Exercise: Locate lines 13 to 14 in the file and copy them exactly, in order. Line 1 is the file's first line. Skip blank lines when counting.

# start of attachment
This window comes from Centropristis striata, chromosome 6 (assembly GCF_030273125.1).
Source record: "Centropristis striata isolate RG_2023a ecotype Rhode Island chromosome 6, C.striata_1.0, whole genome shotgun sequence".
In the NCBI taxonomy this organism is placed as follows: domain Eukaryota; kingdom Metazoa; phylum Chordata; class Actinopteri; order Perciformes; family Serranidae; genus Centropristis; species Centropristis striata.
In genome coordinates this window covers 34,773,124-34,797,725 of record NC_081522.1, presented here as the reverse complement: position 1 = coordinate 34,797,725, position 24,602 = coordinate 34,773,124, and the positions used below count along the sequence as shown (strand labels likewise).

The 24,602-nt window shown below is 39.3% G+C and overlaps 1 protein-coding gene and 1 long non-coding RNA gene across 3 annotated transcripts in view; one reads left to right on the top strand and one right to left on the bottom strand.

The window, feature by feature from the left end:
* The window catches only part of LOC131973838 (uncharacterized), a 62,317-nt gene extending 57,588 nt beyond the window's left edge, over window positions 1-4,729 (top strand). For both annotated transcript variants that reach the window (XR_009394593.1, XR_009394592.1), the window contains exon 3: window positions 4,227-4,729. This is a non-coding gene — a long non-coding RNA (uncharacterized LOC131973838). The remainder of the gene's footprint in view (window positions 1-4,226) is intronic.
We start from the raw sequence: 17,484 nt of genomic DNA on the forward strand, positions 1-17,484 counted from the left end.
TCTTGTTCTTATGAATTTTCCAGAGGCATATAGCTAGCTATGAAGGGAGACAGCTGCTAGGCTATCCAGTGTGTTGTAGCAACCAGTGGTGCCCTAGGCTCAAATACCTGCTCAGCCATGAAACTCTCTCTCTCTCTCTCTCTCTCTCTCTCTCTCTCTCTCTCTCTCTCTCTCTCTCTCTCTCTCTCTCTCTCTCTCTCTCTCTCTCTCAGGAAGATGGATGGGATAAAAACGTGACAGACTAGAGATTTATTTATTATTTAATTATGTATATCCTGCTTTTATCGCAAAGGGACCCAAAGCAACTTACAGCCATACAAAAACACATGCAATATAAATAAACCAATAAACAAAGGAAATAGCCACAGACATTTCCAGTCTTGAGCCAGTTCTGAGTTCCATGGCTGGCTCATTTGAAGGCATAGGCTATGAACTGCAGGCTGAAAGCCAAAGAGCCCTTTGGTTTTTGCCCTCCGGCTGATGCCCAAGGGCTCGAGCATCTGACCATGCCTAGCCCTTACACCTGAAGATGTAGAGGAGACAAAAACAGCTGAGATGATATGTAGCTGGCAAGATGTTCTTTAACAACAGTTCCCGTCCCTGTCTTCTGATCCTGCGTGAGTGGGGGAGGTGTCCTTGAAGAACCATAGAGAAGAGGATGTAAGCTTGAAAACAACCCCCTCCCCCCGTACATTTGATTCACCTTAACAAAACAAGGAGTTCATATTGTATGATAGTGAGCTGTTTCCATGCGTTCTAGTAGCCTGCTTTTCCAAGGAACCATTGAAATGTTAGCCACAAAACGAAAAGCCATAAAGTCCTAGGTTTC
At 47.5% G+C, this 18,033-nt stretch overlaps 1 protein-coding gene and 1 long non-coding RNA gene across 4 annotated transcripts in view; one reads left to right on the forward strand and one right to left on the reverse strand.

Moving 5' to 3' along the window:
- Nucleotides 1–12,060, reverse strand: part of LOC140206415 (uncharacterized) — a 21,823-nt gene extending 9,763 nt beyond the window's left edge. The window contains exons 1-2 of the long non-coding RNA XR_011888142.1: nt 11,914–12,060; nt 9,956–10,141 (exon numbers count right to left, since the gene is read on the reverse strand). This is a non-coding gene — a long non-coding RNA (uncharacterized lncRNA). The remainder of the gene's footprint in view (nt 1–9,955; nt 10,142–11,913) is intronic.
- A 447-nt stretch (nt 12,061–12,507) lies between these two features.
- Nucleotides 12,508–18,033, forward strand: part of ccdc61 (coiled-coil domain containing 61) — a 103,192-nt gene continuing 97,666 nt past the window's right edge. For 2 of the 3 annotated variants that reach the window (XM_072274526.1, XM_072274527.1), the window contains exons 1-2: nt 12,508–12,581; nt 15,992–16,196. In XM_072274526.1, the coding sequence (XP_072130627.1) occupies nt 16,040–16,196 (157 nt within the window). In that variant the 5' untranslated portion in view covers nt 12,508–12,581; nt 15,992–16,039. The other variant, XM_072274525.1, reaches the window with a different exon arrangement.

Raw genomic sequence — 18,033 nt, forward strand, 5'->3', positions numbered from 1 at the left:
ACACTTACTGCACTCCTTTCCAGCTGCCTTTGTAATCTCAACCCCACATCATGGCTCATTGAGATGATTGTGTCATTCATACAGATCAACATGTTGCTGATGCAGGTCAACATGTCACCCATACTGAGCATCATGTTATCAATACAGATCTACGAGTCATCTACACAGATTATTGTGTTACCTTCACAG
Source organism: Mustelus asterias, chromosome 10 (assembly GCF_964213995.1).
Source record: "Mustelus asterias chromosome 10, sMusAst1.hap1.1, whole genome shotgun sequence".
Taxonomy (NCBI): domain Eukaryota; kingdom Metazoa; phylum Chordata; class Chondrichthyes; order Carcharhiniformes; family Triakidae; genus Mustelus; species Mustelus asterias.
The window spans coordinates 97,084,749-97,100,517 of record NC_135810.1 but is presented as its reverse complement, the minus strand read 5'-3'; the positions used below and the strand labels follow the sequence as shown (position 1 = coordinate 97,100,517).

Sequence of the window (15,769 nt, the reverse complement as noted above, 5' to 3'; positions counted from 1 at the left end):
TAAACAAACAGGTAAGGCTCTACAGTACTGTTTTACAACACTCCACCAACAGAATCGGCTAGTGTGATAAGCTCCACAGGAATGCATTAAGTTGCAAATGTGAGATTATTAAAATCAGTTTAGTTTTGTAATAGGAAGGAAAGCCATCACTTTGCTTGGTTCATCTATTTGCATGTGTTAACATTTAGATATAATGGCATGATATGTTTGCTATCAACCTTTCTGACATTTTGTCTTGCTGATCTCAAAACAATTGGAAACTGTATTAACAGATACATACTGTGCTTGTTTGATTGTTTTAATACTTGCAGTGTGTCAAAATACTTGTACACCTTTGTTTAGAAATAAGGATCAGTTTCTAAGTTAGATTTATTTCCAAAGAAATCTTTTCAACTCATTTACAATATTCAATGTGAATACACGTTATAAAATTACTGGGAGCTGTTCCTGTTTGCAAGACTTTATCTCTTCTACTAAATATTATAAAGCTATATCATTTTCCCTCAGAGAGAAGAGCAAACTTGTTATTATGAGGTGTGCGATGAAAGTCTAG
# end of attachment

- A 447-nt stretch (nt 12,061–12,507) lies between these two features.
- Nucleotides 12,508–18,033, forward strand: part of ccdc61 (coiled-coil domain containing 61) — a 103,192-nt gene continuing 97,666 nt past the window's right edge. For 2 of the 3 annotated variants that reach the window (XM_072274526.1, XM_072274527.1), the window contains exons 1-2: nt 12,508–12,581; nt 15,992–16,196. In XM_072274526.1, the coding sequence (XP_072130627.1) occupies nt 16,040–16,196 (157 nt within the window). In that variant the 5' untranslated portion in view covers nt 12,508–12,581; nt 15,992–16,039. The other variant, XM_072274525.1, reaches the window with a different exon arrangement.